Athletes afraid to speak about abuse for fear of losing funding, says Minichiello

Toni Minichiello Minichiello coached Olympic gold medallist Jessica Ennis-Hill

Athletes are afraid to speak out about a culture of abuse because they fear not being selected or losing funding, says coach Toni Minichiello.

Olympic medallist Nile Wilson told BBC Sport on Monday that British gymnasts were treated like “pieces of meat”.

Minichiello, who coached Jessica Ennis-Hill to Olympic heptathlon gold in 2012, says “athletics is the same”.

He added: “Athletes, coaches [are] afraid to speak out in case it would affect selection or […] funding.”

On Twitter, Minichiello said the “culture has developed since Lottery funding came in” for elite sport in 1997.

He added: “In life there is a selection of employers and employment rights legislation. In sport, one employer no rights, no protection under the law.

“And in the main we are talking about the abuse of CHILDREN.”

UK Athletics (UKA) has acknowledged there is “a lot more work to be done” regarding safeguarding after an independent review of its policies published last month found a “lack of precision” in lines of responsibility.

The governing body has been given a 12-month timeframe for implementing the recommendations because of the impact of the coronavirus pandemic.

BBC Sport has contacted UKA for a response to Minichiello’s comments.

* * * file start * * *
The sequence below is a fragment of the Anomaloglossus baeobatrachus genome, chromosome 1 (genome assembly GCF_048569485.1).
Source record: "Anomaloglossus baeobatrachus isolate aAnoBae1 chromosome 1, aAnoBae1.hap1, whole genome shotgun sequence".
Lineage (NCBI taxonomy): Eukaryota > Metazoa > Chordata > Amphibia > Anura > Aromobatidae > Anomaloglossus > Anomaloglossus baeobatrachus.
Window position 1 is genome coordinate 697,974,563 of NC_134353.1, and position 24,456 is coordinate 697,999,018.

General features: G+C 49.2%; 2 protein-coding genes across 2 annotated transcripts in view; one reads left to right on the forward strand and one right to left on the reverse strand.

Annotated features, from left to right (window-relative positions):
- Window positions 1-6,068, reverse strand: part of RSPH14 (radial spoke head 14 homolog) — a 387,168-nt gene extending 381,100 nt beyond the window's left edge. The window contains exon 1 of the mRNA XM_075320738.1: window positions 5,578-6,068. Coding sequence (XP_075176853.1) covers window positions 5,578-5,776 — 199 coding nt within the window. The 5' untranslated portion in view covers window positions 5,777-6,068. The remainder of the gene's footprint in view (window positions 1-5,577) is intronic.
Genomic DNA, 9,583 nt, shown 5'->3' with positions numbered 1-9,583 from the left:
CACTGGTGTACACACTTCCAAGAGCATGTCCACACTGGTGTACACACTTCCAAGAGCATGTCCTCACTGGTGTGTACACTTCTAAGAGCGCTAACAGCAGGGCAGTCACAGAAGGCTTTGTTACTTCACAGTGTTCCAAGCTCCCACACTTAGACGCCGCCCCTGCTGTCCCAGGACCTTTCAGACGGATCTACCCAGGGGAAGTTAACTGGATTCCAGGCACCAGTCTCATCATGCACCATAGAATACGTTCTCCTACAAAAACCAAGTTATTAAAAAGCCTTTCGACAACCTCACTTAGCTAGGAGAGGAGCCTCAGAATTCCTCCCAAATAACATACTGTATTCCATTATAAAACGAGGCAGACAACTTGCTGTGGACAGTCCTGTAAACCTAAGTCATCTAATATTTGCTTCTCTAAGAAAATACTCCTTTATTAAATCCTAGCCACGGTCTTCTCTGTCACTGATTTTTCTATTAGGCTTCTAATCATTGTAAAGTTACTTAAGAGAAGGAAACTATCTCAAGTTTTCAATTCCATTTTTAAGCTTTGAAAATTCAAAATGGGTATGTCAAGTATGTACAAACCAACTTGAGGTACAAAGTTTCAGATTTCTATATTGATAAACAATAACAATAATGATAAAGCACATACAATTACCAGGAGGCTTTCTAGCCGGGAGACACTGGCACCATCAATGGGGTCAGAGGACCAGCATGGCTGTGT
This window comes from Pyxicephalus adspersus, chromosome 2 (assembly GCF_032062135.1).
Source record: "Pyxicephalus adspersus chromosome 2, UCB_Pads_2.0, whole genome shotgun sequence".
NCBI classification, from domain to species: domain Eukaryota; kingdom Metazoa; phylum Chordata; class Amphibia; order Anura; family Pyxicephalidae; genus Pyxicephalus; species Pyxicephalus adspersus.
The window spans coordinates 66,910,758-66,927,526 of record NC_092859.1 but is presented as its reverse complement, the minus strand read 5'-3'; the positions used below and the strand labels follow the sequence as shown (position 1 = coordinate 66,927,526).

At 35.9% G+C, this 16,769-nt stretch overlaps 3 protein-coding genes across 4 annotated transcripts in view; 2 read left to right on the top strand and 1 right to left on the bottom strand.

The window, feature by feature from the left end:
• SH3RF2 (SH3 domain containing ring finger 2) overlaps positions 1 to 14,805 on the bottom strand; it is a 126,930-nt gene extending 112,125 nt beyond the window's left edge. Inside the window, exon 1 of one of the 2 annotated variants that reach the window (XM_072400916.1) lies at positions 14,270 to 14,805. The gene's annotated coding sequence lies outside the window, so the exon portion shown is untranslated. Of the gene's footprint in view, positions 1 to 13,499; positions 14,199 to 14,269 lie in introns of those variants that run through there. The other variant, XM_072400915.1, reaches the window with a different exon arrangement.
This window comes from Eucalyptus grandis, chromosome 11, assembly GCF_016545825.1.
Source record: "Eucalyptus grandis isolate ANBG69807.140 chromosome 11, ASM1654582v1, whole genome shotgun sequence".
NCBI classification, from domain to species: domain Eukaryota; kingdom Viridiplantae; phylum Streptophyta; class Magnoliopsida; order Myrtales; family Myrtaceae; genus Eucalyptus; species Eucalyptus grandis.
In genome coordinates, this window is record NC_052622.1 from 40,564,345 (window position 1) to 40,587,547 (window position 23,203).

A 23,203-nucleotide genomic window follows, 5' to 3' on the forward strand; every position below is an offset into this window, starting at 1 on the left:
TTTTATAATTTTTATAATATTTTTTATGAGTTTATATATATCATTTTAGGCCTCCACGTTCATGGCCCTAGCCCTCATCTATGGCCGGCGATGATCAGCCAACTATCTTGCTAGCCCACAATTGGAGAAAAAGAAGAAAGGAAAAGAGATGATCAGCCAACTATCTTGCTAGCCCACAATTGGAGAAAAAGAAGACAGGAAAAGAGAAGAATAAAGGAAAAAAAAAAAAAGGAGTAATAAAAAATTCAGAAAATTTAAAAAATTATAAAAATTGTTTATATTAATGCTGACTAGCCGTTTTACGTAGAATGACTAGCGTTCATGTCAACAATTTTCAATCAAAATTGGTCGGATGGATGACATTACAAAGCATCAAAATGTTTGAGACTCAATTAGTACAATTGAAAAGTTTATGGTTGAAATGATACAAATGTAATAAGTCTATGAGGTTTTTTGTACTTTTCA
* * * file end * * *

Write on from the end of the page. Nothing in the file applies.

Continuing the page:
In July, British Gymnastics announced an independent review would be launched to look into allegations of widespread mistreatment in the sport. But concerns have been raised about the time taken to look into complaints in the past.

The governing body defended its processes after Olympic medallist Amy Tinkler criticised it for a lack of urgency with an investigation into her claims of bullying and abuse.

Former Olympic long jump champion Greg Rutherford says there is “zero community within track” and the culture in athletics is “all for one and one for one”.

He tweeted: “The other issue I have is that every time I did speak out I was told by other athletes, commentators and people working in the sport to be quiet and that I was exaggerating… until they had an issue.”

Former Olympic sprinter Chris Lambert said: “This is absolutely a massive problem. Athletes are easy to pick off because of the individual nature of the sport. And anyone in sport admin is so often only interested when your star is on the rise.

“It’s the way of things, but it’s a lot for young broke athletes to take on.”

Winter Paralympic gold medallist Kelly Gallagher said: “Same with most sports I guess. Sometimes think to myself that it is strange how athletes are so downtrodden when the sport is supposedly about us, athletes.”